bell too often maims and mangles his ideas before they
are full formed, to fit them to the Procrustes' bed of criti-
cism, or strangles his intellectual offspring in the birth,
lest they should come to an untimely end in the " Edin-
burgh Review." He plays the hypercritic on himself, and
starves his genius to death from a needless apprehension
of a plethora. No writer who thinks habitually of the
critics, either to tremble at their censures or set them
at defiance, can write well. It is the business of reviewers
to watch poets, not of poets to watch reviewers. There
is one admirable simile in this poem of the European
child brought by the sooty Indian in his hand, " like
morning brought by night." The love scenes in " Ger-
trude of Wyoming" breathe a balmy voluptuousness of
sentiment; but they are generally broken off in the mid-
dle : they are like the scent of a bank of violets, faint and
rich, which the gale suddenly conveys in a different direc-
tion. Mr. Campbell is careful of his own reputation, and
economical of the pleasure of his readers. He treats
them as the fox in the fable treated his guest, the stork;
or, to use his own expression, his fine things are

" Like angels' visits, few, and far between."

There is another fault in this poem, which is the me-
chanical structure of the fable. The most striking events
occur in the shape of antitheses. The story is cut into
the form of a parallelogram. There is the same system-
atic alteration of good and evil, of violence and repose,
that there is of light and shade in a picture. The Indian,
who is the chief agent in the interest of the poem, vanishes
and returns after long intervals, like the periodical revolu-
.tions of the planets. He unexpectedly appears just in the
nick of time, after years of absence, and without any
known reason but the convenience of the author and the
astonishment of the reader: as if nature were a machine
constructed on a principle of complete contrast, to pro-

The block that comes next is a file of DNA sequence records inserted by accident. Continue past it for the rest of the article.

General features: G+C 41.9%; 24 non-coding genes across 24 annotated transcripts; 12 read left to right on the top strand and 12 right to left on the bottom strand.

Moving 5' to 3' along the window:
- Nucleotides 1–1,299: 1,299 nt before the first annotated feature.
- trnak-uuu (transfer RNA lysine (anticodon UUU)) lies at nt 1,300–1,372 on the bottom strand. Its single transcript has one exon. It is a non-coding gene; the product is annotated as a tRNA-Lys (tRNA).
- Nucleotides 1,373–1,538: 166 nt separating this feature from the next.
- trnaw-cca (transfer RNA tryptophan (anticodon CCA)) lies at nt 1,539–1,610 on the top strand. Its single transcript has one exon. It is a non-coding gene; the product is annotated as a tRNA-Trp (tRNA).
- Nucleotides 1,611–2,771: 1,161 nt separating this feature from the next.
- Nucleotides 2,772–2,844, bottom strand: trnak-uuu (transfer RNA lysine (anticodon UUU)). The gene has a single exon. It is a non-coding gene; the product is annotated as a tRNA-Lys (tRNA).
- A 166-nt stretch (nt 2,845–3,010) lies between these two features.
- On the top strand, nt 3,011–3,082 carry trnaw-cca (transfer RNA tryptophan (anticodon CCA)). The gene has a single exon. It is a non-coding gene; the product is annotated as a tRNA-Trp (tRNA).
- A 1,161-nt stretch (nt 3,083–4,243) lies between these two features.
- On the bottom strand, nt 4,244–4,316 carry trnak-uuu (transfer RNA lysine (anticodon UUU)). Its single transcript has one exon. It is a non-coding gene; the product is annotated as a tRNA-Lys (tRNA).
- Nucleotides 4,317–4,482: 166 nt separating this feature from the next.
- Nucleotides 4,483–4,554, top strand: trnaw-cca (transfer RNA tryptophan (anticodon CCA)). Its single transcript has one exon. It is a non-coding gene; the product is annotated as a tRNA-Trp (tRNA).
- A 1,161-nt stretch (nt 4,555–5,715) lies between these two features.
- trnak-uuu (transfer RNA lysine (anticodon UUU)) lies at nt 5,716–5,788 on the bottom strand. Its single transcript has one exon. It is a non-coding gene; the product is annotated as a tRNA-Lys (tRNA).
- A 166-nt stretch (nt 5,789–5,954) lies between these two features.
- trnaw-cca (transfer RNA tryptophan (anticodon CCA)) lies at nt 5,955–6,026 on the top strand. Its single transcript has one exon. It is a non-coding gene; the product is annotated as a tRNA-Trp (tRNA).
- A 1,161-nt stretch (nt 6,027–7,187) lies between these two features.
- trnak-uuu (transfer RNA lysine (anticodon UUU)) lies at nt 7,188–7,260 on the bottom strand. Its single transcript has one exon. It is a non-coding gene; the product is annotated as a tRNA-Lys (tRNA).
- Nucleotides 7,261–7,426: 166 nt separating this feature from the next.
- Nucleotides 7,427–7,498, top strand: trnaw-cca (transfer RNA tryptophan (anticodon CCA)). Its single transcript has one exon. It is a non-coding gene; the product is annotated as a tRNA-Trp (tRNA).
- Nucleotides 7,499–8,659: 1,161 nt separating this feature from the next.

duce a theatrical effect. Nee Dens intersit, nisi dignus
vindice nodus. Mr. Campbell's savage never appears but
upon great occasions, and then his punctuality is preter-
natural and alarming. He is the most wonderful instance
on record of poetical reliability. The most dreadful mis-


chiefs happen at the most mortifying moments ; and when
your expectations are wound up to the highest pitch, you
are sure to have them knocked on the head by a pre-
meditated and remorseless stroke of the poet's pen. This
is done so often for the convenience of the author, that
in the end it ceases to be for the satisfaction of the reader.

Tom Moore is a poet of a quite different stamp. He is
as heedless, gay, and prodigal of his poetical wealth, as
the other is careful, reserved, and parsimonious. The
genius of both is national. Mr. Moore's " Muse " is an-
other Ariel, as light, as tricksy, as indefatigable, and as
humane a spirit. His fancy is forever on the wing, flut-
ters in the gale, glitters in the sun. Everything lives,
moves, and sparkles in his poetry, while over all love waves
his purple light. His thoughts are as restless, as many,
and as bright as the insects that people the sun's beam.
" So work the honey bees," extracting liquid sweets from
opening buds; so the butterfly expands its wings to the
idle air; so the thistle's silver down is wafted over summer
seas. An airy voyager on life's stream, his mind inhales
the fragrance of a thousand shores, and drinks of endless
pleasures under halcyon skies. Wherever his footsteps
tend over the enameled ground of fairy fiction

" Around him the bees in play flutter and cluster,
And gaudy butterflies frolic around."

The fault of Mr. Moore is an exuberance of involuntary
power. His faculty of production lessens the effect of,
and hangs as a dead weight upon, what he produces.
His levity at last oppresses. The infinite delight he takes
in such an infinite number of things, creates indifference
in minds less susceptible of pleasure than his own. He
exhausts attention by being inexhaustible. His variety

Online LibraryThomas B. (Thomas Brackett) ReedModern eloquence; (Volume 5) → online text (page 14 of 38)